Re: Christmas list for the kernel

From: Russell King
Date: Wed Nov 23 2005 - 10:52:46 EST

On Wed, Nov 23, 2005 at 04:39:35PM +0100, Pierre Ossman wrote:
> Russell King wrote:
> >On Wed, Nov 23, 2005 at 04:20:00PM +0100, Pierre Ossman wrote:
> >
> >>But if no hardware is connected to those devices, then where does the
> >>driver route the setserial stuff?
> >>
> >
> >setserial /dev/ttyS2 port 0x200 irq 5 autoconfig
> >
> >and you might then end up with another serial port detected. If
> >/dev/ttyS2 and above do not exist, you can't do that. That would
> >in turn effectively prevent folk with some serial cards using them
> >with Linux without editing and rebuilding their kernel.
> Ah. But why is this not done through module parameters? That would be
> more consistent with how you specify resources for other drivers.

Take a moment to consider how you would supply a large number of ports
via this method - eg, 16 ports, where a port IO and IRQ configuration
takes about 10 characters ("0x1234,11"), and then what about the baud
base, probe flags (auto_irq, skip_test) ?

Also consider that ttyS0 might be your serial console for your headless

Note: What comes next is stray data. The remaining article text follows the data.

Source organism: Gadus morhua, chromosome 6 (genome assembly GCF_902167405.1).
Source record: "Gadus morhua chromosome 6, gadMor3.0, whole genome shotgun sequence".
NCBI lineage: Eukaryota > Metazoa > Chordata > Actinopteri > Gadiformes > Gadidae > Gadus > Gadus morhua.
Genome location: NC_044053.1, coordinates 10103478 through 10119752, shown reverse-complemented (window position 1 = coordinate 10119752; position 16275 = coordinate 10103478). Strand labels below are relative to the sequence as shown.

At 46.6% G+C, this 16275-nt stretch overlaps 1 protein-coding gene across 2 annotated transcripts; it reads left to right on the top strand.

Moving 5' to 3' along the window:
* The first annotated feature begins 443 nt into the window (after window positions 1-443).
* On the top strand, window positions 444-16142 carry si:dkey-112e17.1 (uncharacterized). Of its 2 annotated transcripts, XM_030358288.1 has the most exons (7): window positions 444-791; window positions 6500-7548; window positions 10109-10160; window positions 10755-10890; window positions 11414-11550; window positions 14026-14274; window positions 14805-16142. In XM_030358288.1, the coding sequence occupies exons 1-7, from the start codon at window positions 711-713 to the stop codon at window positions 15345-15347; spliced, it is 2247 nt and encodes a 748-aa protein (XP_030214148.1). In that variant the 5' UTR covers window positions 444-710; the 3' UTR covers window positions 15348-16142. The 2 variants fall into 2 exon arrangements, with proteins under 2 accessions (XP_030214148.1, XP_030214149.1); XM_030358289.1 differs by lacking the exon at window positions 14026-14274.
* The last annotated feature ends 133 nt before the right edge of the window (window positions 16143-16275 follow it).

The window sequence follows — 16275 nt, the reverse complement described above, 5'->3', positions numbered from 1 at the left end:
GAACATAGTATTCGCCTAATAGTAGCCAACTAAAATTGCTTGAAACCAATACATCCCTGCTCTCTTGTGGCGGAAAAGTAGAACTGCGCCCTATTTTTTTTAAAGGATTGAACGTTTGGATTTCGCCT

box, so you're unable to build 8250 as a module in the first place.

It really isn't simple. Serial _is_ special - and that is why it keeps
sprouting new and wonderful initialisation paths. I'd rather not add
yet another gods greatest invention initialisation path on top of those
we already have.

> >As for the rest of the "setserial stuff" it gets recorded against
> >the port and remembered for when the hardware turns up, which it
> >may do if it's your PCMCIA modem card.
> This could be a bit more questionable. Setting the initial state of
> hardware is better done (IMHO) by reacting to some hotplug event. E.g.
> fedora uses an 'install' line in modprobe.conf to restore mixer state
> for sound cards.

Actually, my example was slightly flawed - when the hardware turns up
it gets reset back to something sane. So the settings are merely
remembered while the hardware doesn't exist.

Russell King
Linux kernel 2.6 ARM Linux -
maintainer of: 2.6 Serial core
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